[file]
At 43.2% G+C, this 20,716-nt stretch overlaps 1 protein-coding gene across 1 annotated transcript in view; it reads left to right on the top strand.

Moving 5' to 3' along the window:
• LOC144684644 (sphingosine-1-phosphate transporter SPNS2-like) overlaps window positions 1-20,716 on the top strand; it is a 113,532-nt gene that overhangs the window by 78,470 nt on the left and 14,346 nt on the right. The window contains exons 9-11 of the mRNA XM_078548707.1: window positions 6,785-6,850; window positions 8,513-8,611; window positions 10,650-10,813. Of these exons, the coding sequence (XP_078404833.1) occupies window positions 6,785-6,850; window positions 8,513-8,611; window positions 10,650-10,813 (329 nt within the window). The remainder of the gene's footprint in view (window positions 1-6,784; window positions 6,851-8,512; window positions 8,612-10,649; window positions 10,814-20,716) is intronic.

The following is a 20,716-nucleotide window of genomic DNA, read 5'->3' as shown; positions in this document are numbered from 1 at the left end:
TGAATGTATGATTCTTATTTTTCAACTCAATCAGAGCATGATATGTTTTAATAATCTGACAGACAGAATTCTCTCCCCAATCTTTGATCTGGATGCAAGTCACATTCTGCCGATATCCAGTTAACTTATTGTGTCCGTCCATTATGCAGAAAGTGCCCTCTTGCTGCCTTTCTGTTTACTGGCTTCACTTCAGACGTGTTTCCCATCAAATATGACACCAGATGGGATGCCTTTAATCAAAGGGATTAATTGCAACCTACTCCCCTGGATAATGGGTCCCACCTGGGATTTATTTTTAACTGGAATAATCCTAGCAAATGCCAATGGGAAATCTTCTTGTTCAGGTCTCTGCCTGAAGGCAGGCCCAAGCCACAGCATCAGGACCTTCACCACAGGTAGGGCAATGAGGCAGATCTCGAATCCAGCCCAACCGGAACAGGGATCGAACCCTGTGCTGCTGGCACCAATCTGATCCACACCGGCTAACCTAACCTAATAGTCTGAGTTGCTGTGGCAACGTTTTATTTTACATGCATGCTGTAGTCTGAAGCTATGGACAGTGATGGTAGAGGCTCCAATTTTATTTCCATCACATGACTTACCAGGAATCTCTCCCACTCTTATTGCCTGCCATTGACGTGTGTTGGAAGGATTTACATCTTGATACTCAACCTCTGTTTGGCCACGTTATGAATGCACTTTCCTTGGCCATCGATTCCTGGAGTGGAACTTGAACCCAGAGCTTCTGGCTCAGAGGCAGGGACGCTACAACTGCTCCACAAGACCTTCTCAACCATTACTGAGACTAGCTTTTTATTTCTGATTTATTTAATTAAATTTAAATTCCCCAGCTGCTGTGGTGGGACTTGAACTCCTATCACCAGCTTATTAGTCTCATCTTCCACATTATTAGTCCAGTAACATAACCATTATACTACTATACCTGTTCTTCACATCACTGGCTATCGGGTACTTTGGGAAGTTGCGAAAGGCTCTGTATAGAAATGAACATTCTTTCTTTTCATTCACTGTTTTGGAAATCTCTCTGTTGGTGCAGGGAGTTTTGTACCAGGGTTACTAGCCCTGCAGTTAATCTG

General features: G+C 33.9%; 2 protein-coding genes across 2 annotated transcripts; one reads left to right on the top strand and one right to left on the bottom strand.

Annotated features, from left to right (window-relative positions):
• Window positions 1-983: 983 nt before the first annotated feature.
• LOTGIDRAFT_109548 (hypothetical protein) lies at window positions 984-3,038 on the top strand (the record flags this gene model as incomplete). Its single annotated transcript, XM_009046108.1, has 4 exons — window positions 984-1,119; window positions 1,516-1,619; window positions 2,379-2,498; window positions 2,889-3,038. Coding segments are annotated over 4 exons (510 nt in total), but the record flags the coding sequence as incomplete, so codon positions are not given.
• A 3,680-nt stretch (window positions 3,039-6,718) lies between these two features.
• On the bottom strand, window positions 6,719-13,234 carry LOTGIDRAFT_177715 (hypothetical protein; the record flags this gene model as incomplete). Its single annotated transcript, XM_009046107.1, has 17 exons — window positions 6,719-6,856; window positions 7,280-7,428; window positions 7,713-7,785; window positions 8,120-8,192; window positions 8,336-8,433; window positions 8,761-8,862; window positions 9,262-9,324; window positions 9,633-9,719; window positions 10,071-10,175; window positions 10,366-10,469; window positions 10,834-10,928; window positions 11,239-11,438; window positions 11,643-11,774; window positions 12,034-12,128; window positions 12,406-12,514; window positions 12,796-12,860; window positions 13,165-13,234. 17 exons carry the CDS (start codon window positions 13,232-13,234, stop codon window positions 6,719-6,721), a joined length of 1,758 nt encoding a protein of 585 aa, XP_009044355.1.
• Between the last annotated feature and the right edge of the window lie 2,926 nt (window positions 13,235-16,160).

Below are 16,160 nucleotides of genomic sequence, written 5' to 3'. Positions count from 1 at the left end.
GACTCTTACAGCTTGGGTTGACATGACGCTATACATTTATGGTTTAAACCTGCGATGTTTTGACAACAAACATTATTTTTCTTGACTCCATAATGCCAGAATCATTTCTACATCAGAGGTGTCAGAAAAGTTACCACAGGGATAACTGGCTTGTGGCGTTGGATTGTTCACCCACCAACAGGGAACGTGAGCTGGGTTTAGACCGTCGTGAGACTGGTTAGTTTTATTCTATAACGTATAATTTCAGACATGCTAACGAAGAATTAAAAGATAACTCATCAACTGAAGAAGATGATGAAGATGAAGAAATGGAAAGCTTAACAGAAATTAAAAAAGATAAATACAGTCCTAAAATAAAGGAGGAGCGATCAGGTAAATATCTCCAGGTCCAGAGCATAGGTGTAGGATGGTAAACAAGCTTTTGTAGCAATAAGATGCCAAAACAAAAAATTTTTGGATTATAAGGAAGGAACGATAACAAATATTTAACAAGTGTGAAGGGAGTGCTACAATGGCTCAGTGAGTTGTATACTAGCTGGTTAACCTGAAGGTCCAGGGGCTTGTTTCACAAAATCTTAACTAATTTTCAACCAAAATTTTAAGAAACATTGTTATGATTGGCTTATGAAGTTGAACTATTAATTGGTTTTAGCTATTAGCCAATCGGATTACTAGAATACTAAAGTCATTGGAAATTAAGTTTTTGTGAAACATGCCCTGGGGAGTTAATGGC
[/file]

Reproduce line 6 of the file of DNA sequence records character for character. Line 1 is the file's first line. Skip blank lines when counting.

General features: G+C 33.9%; 2 protein-coding genes across 2 annotated transcripts; one reads left to right on the top strand and one right to left on the bottom strand.